“I don’t know, why?”

“We have been hiding here by this damned fence all night it seems.”

“I don’t think they’re coming.”

“But they said they would.”

“People say stuff like that to shut you up.”

“But what will we do if they do not come?”

“What else? We stay in the ghetto.”

“Shh. Someone is coming.”

“It’s not them.”

“How do you know.”

“Our contacts aren't streetwalkers.”

“They promised to show us the way out.”

“I don't trust them. What do they gain by helping us?"

"Maybe they just think its the right thing to do."

"Nobody thinks that way anymore."

"We could offer them money."

"Have you got any money? I don't."

"No, I do not have money."

"They could double cross us. We don't know anything about them."

"You think they might turn us in to the Germans?"

"They could be waiting on the other side of the gate right now with the Gestapo."

"I had not thought of that."

"It could go either way. It's a gamble."

“If they do not show up and help us, I will not be able to go on.”

“Meaning what?”

“Never mind.”

“What are you trying to say?”

“I cannot live here another day.”

“The ghetto isn’t so bad.”

“The ghetto is hell.”

“The ghetto is our only home.”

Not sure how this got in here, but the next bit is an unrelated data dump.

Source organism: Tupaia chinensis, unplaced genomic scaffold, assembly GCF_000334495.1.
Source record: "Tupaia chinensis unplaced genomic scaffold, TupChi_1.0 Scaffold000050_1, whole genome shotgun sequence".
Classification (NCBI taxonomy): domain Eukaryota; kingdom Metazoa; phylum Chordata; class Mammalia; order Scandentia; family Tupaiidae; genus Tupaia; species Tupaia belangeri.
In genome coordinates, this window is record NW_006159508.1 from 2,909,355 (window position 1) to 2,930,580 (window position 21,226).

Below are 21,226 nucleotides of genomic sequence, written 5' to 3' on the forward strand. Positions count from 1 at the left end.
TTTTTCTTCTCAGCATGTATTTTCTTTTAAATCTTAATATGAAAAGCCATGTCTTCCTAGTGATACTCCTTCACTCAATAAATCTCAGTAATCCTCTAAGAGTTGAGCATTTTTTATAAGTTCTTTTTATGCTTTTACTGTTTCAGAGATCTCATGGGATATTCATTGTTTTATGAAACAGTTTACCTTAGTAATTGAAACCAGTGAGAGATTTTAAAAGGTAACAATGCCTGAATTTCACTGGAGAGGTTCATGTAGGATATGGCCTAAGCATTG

“I will never call this place my home.”

“Shh, someone’s coming.”

“It is not them.”

“How do you know?”

“Our contacts were not wearing swastikas.”

"Let's get out of here before they see us."

"What if I try to climb the fence?

They’ll shoot you."

"Do you think so?"


"Goodbye my friend."

The End

Poll: Dialogue in the Story

Did you clearly understand who was speaking during the dialogue between these two men?

See results

Warsaw Ghetto


Jewish Ghettos in Nazi-Occupied Europe

There are numerous accounts of Jews escaping the ghettos in Nazi-occupied Europe. Life in these communities was unbearable. Human waste was collected and thrown into the streets. Because of the poor sanitation and over crowding, disease spread and killed many. The threat of being rounded up and taken to one of the extermination camps was a constant concern. A successful escape was the only solution. One such escape occurred at the Jewish community of Mir in present day, Belarus. Photos of the people of Mir from 1934-1938.